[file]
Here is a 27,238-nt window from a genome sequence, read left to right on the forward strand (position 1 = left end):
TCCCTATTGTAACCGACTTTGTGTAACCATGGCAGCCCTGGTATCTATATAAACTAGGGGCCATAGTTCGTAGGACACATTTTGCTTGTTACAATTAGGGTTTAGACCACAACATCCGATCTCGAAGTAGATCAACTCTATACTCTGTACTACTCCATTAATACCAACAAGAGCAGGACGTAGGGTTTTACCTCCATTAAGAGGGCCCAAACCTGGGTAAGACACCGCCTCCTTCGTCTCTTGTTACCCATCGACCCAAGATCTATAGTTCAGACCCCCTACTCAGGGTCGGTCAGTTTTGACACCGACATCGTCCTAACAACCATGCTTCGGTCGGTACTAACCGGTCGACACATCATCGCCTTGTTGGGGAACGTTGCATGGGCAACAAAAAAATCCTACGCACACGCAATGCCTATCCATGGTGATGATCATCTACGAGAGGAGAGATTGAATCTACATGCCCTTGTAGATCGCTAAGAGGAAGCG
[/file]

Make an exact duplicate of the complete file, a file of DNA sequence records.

Here is a 27,238-nt window from a genome sequence, read left to right on the forward strand (position 1 = left end):
TCCCTATTGTAACCGACTTTGTGTAACCATGGCAGCCCTGGTATCTATATAAACTAGGGGCCATAGTTCGTAGGACACATTTTGCTTGTTACAATTAGGGTTTAGACCACAACATCCGATCTCGAAGTAGATCAACTCTATACTCTGTACTACTCCATTAATACCAACAAGAGCAGGACGTAGGGTTTTACCTCCATTAAGAGGGCCCAAACCTGGGTAAGACACCGCCTCCTTCGTCTCTTGTTACCCATCGACCCAAGATCTATAGTTCAGACCCCCTACTCAGGGTCGGTCAGTTTTGACACCGACATCGTCCTAACAACCATGCTTCGGTCGGTACTAACCGGTCGACACATCATCGCCTTGTTGGGGAACGTTGCATGGGCAACAAAAAAATCCTACGCACACGCAATGCCTATCCATGGTGATGATCATCTACGAGAGGAGAGATTGAATCTACATGCCCTTGTAGATCGCTAAGAGGAAGCG